Which ancillary lab tests are indicated in the workup of leishmaniasis?

Updated: Feb 18, 2020
  • Author: Craig G Stark, MD, FACP, FFTM, RCPS(Glasg), FISTM; Chief Editor: Pranatharthi Haran Chandrasekar, MBBS, MD  more...
  • Print

Hypogammaglobinemia, circulating immune complexes, and rheumatoid factors are present in sera of most patients with visceral leishmaniasis. Rarely, immunocomplex deposition in the kidneys may lead to mild glomerulonephritis. However, renal failure is not a feature of visceral leishmaniasis.

Ancillary tests important in the diagnosis of visceral disease include measurements of lipase, amylase, gamma globulin, and albumin.

The aldehyde test and the antimony test were the initial tests used to detect hypogammaglobinemia and diagnose visceral leishmaniasis. Findings include elevated gamma globulin levels and a reversal of the albumin-globulin ratio.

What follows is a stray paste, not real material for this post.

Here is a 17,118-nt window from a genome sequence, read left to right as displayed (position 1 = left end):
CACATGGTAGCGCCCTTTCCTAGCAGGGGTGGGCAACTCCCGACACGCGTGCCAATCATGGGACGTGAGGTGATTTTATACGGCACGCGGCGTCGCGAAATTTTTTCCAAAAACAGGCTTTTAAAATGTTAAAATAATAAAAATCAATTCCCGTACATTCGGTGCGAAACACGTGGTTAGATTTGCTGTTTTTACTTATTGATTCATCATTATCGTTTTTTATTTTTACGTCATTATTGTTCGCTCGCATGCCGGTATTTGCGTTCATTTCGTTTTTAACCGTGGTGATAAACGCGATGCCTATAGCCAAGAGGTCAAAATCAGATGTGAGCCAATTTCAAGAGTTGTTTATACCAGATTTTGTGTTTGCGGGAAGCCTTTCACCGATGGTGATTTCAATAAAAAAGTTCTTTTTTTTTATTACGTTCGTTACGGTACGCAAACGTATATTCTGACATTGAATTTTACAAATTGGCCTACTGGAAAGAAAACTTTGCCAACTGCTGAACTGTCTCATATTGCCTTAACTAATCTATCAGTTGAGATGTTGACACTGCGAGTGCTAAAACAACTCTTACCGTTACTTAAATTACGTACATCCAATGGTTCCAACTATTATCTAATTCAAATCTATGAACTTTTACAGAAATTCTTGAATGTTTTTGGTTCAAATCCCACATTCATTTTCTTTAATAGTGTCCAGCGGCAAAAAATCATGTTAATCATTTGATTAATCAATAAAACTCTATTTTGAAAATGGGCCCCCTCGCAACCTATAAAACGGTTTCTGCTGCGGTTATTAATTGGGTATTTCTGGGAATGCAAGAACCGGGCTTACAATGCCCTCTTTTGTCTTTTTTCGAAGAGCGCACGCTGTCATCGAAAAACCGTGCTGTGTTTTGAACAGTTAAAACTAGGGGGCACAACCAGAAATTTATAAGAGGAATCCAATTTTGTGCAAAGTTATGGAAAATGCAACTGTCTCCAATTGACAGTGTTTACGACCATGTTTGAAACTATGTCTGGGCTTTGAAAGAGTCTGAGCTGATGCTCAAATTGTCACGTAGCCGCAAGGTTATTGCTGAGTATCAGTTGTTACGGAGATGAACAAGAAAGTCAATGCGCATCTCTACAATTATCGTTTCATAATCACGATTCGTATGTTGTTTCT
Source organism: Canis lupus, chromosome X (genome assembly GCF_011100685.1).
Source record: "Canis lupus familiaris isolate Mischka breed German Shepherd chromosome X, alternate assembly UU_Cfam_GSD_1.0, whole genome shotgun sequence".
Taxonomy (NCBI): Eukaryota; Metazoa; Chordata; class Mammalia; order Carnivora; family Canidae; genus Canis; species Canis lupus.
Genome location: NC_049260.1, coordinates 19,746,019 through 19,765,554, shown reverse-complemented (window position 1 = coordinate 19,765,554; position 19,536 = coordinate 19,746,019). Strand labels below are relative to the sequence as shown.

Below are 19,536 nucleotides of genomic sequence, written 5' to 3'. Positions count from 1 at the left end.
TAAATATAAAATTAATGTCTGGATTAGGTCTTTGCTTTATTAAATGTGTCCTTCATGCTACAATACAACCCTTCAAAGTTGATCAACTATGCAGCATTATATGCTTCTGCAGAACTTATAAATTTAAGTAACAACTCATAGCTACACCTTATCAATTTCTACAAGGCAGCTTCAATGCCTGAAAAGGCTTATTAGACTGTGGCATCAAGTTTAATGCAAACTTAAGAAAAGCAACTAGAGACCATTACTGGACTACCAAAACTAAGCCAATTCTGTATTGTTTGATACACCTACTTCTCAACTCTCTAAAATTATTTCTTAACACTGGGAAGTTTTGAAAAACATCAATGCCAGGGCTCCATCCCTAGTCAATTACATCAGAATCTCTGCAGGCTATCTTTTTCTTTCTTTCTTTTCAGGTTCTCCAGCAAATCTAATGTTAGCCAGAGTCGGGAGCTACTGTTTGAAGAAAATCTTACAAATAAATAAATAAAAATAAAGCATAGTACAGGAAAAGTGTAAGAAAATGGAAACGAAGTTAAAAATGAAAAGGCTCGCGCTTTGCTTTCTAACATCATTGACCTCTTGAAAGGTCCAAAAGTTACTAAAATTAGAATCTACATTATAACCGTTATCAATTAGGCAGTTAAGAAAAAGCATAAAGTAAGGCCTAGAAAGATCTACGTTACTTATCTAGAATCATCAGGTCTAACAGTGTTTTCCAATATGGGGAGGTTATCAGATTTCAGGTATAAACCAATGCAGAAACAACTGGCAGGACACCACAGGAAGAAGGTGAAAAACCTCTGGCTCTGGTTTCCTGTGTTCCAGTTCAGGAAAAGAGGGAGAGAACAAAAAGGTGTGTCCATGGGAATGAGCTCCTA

For the aldehyde test, obtain approximately 1 mL of blood in a small glass tube, and add 1-2 drops of 40% formalin. The formation of milky whitelike opacity and jellification indicates a positive result. Aldehyde test findings are not positive unless the disease has been present for at least 3 months.

Antimony test findings also depend on a rise in serum gamma globulin levels. Positive findings are indicated by a white flocculent precipitate that is observed when a urea stibamine solution comes in contact with serum.

Did this answer your question?
Additional feedback? (Optional)
Thank you for your feedback!